Neural Network Models: Working with Larger Contexts

Recurrent Neural Networks (RNNs), which was introduced in the 1980s, revolutionised language modelling by remembering past information while processing current inputs, mimicking human-like sequential thinking. Imagine reading a sentence: RNNs grasp context by considering each word in relation to previous ones. This enables them to predict the next word more accurately. In simple words, RNNs are like a brain that recalls earlier words to understand and predict what comes next in a sentence.

RNN Language Model Unrolled in Time (Courtesy: Conference Paper by John D Kelleher and Simon Dobnik). are the hidden internal states of the RNN that captures the context of the previous sequence of words

How do RNNs do this in a scalable manner? RNNs achieve scalability by sharing parameters across time steps, rather than treating each word in the sequence independently. This means that as the network processes each word, it updates its internal state using the same set of parameters. By maintaining context from previous words in this internal state, RNNs can predict the next word in the sequence. This efficient parameter sharing allows RNNs to handle sequences of varying lengths without significantly increasing computational cost, making them well-suited for processing longer texts than the n-gram model.

However, when RNNs are trained using long input sequences, the gradients used to update the model parameters to minimise the difference between predicted and actual outputs, diminish exponentially. This is termed as the ‘vanishing gradient’ problem and causes the network to struggle to learn meaningful patterns from distant time-steps, hindering performance on long sequences.

To mitigate the vanishing gradient problem, alternative architectures such as Long Short-Term Memory (LSTM) networks were proposed in 1997. LSTMs incorporate specialised memory cells with gating mechanisms that allow them to selectively remember or forget information over time, ensuring that relevant information is retained while irrelevant information is discarded. This enables LSTMs to effectively capture long-range dependencies in text, such as the relationship between a pronoun and a far-off antecedent, compared to traditional RNNs. However, LSTMs and RNNs process inputs sequentially, requiring prolonged training times. Moreover, their predictions rely on fixed-length contexts, limiting their efficacy in intricate language tasks.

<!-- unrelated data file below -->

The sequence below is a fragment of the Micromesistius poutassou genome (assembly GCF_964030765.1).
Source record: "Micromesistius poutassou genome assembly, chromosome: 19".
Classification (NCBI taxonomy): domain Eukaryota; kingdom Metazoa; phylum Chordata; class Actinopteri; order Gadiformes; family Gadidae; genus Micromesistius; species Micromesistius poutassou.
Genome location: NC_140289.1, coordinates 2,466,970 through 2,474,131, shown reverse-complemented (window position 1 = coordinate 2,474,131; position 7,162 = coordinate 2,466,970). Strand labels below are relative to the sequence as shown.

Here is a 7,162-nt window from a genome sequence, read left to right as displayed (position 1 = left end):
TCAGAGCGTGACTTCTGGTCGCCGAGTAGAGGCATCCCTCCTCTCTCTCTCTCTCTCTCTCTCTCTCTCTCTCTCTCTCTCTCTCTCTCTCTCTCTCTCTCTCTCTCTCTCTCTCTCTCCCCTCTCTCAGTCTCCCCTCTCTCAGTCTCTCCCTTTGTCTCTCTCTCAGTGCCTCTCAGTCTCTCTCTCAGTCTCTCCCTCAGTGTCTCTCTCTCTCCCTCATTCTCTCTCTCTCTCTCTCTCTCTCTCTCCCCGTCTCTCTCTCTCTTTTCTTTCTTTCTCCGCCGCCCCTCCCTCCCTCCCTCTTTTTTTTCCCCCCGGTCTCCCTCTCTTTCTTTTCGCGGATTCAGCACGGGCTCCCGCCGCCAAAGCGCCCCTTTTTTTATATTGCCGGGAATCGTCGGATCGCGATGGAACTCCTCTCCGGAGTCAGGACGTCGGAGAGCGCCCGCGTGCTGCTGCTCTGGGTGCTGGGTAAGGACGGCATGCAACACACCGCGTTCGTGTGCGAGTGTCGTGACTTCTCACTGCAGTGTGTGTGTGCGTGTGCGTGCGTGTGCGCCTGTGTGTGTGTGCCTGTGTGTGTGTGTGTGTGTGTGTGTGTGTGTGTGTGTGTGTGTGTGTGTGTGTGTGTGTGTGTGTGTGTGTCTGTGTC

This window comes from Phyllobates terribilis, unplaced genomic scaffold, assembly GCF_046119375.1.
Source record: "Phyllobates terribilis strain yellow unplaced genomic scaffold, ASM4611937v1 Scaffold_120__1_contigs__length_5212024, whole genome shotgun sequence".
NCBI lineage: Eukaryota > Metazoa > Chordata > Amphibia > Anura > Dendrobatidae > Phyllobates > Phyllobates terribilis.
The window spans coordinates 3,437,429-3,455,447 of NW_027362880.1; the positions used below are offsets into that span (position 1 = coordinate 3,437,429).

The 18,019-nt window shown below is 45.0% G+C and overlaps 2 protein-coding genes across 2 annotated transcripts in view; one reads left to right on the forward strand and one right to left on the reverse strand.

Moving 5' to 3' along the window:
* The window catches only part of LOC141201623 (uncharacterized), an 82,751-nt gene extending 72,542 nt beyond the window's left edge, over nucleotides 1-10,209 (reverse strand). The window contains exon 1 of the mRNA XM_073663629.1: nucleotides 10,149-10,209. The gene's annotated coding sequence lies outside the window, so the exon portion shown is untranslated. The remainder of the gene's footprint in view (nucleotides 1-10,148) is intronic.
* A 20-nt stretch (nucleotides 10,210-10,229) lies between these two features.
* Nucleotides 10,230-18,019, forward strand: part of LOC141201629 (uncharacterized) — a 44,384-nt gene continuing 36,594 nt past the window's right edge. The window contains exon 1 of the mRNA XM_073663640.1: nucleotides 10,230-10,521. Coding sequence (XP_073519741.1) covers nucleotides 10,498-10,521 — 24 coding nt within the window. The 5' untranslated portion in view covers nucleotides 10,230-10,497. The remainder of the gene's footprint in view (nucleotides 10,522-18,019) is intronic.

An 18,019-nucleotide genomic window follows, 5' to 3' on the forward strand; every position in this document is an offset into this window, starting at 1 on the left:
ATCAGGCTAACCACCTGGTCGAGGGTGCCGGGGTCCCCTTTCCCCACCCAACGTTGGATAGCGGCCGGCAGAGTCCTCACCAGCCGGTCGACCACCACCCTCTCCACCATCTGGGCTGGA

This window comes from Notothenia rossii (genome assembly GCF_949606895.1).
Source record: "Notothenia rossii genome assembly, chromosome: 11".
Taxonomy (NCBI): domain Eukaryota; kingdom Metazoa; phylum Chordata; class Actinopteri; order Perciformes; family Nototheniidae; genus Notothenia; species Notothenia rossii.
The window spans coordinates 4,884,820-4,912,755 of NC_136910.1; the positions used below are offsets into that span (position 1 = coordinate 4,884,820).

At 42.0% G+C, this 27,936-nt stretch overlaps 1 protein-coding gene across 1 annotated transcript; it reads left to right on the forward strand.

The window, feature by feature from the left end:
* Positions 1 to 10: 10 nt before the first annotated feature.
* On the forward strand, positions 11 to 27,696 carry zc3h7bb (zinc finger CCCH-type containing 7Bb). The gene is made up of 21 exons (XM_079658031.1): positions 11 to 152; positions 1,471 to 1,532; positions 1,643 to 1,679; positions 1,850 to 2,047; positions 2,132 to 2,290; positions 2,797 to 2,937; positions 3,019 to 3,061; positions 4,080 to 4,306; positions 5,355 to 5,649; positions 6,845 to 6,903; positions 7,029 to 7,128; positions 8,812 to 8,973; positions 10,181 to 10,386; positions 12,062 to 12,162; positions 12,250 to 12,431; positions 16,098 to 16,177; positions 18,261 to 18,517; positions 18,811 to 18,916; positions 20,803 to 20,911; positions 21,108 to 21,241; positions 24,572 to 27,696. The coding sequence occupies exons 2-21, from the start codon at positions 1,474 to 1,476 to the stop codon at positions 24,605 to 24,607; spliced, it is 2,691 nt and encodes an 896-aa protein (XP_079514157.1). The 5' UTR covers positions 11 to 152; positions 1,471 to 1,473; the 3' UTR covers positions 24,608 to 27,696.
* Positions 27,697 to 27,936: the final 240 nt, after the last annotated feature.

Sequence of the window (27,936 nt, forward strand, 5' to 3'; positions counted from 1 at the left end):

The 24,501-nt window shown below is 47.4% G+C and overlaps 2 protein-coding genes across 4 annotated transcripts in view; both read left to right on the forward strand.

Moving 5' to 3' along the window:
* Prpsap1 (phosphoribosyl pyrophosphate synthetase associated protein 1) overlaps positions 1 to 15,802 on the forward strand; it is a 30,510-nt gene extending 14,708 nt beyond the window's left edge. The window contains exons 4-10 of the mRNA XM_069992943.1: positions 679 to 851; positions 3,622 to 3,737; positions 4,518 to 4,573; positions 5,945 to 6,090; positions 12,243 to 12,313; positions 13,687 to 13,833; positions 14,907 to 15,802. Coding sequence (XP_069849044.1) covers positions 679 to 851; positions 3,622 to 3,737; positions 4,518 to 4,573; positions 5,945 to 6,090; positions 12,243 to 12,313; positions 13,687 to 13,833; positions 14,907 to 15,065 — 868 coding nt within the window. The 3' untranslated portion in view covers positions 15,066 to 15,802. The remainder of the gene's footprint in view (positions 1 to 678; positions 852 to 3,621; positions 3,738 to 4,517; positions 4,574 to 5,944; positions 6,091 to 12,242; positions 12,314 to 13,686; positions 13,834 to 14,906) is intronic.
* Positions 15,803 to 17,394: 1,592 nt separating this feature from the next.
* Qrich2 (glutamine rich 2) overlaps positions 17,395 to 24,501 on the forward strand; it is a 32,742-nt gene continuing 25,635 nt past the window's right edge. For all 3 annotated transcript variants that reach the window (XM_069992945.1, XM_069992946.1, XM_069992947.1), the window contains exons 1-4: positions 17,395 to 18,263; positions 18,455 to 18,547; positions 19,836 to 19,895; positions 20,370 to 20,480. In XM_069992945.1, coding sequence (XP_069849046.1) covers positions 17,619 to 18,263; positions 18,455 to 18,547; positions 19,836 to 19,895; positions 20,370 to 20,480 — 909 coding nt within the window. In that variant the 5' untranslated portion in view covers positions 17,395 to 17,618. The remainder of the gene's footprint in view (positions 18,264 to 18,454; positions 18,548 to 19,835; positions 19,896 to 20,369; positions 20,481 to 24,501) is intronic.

The Transformer Era: Attention Is All You Need!

The compute boom, driven by the rise of GPUs and large high performance clusters, coupled with the data explosion, ushered in a transformative era in the world of language modelling - the transformers. The concept of transformers was introduced by researchers at Google in their breakthrough paper - “Attention is All You Need” in 2017. 

Transformers are a deep learning model that work quite differently from traditional models like RNNs or LSTMs. Instead of processing words in order, like reading a book from start to finish, transformers look at all the words at once, like taking a snapshot of the entire book and understanding it all at the same time. They use a mechanism called self-attention to figure out which words are important and how they relate to each other.  For example, in the sentence "The big brown dog barks loudly in the park," the transformer might assign higher attention to the word "dog" when understanding the word "barks" because "dog" is typically the subject of the action "barks." Similarly, it might focus on "park" when processing "in" to understand the location of the action.